Garry Glass discusses our addiction to the Internet and the impacts it has on our culture, politics and health.

We find ourselves in the midst of an unparallelled social and technological change that is commonly referred to as the Digital Revolution. This ever greater reliance on connectivity has opened us up to mass surveillance, targeted advertising and echo-chamber politics. Our obsession with the little computers we carry around has enabled an enormous system of electronically mediated social control. Far from being something which we are consciously constructing as empowered agents, this is a revolution which is happening to us and is in this sense anything but revolutionary.

Above: Video on surveillance-based advertising, yellow arrows show how data on website visitors is shared

The corporate fascist state now has more data about our movements, thoughts, intentions and behaviours than it knows what to do with. We urgently need to develop our analysis of how our reliance on the internet makes us vulnerable to the strategies of hegemonic power.

The Internet has now attained ubiquity in contemporary culture. A great deal of public relations work is goes into convincing us that being connected to the Internet is essential to the functioning of our daily lives. Even non digital media is saturated with images pertaining to online activity. Advertisements for Facebook adorn bus shelters alongside images of Messenger-like conversations trying to sell you anything from life insurance to your place in some eternal paradise.

We are told that soon the Internet will be everywhere and in everything, that our lives will move seamlessly from one screen to another. As we are given the promise of augmented reality, every conceivable nook and cranny of actual reality is augmented with images that remind us of life on our device’s screen. Attempts to dissolve the boundaries between the mediated and the actual amount to a systematic promotion of the enchantments of cyberspace. This all at the cost of eroding our sensory experience of material reality.

Image: TechCrunch – Facebook advertising its live feature

Digital connectivity is far more powerful in reach than television or print media yet where is the space for a critical conversation about its adoption? How might we reconsider our relationship to that LED glow we all seem captivated by? How might we interrogate its apparent inevitability? Is there an inversion where in using this technology we are actually being used by it? What information do we give away when we search online?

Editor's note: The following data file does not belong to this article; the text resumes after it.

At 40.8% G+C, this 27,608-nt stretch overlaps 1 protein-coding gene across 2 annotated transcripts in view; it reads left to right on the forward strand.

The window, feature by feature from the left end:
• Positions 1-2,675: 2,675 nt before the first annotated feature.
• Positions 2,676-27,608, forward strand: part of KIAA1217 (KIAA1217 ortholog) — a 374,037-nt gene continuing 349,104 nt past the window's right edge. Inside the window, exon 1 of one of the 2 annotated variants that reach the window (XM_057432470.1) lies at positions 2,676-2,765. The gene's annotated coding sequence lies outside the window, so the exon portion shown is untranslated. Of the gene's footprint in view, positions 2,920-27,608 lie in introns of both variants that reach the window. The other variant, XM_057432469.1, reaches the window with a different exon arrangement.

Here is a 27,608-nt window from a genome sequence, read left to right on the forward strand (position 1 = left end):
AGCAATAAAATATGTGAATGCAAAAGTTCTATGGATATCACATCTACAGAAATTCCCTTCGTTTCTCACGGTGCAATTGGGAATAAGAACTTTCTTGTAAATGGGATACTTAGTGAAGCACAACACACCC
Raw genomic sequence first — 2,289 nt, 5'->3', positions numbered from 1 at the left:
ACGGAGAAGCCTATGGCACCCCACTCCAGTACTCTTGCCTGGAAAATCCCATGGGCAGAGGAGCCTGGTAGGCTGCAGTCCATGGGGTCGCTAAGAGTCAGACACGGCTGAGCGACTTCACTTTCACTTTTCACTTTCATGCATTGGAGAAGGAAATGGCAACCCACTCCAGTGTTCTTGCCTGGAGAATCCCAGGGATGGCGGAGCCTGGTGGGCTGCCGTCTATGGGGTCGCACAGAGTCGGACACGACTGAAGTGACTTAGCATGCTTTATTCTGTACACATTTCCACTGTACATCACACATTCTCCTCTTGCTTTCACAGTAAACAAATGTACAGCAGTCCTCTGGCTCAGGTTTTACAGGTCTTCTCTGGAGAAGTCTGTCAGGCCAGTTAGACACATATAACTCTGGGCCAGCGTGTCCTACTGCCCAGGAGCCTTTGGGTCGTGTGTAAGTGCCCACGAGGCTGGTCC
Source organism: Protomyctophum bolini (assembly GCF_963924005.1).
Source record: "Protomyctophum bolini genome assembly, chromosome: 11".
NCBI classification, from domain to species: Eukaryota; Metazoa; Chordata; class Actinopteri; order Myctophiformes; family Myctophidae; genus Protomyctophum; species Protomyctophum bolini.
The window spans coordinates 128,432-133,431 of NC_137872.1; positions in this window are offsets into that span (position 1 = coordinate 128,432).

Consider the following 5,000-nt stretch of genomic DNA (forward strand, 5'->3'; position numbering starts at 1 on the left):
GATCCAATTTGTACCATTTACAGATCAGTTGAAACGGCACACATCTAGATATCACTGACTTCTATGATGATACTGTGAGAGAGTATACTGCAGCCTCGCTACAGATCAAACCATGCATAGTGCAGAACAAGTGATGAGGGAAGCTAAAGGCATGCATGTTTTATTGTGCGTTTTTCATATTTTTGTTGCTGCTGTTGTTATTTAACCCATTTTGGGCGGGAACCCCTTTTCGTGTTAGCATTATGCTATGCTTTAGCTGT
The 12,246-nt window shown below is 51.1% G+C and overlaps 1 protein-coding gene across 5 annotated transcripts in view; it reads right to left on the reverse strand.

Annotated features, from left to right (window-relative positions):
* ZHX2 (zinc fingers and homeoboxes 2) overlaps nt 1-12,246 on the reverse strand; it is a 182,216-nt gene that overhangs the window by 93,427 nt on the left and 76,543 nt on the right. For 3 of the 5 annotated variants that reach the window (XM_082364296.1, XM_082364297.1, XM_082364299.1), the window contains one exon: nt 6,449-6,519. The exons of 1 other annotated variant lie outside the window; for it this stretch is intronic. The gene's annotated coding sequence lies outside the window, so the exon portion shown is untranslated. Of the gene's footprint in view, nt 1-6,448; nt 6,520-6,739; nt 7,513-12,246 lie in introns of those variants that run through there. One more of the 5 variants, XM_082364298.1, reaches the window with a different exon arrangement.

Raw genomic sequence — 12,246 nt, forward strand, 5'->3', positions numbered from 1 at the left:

The Internet is almost a generation old, meaning for the time being, there are still those who remember life prior to it, equally there are many with little inclination to imagine such a dark age.

The trajectory is clear, the whole world is to be viewed with respect to the Internet of Things (IoT). Our homes, our cars and even our bodies will be represented as data streams related to some URL. When our biological functioning is being uploaded onto the cloud for the purveyance of health professionals and insurance companies the alarm bells of dystopia ring loud.

The blind insistence that all of this is the inevitable march of progress precludes critical reflection on the matter. Silencing rational dissent, the glow of the digital rapture seems to beckon with the promise of a connectivity so dense that we unify into some kind of pure transcendent state. A future where we retreat from the dying natural world into archived footage of life prior to techno-utopia.  Embodied reality is a different matter with bad posture, burnt out retinas and toxic landscapes.  

Whilst we are better at finding the information we want, our commitment to remembering things has yielded to a reliance on digital information retrieval. Attention spans in the industrialised world are only around two-thirds what they were at the millennium. Dividing our ‘screen-time’ between multiple tasks, called continuous partial attention, drastically limits the assimilation of our mental processes into our longer term memory. Essentially our relationship with the Internet is changing not only what we think, but how we think, leading us on a course of ever greater digital dependency.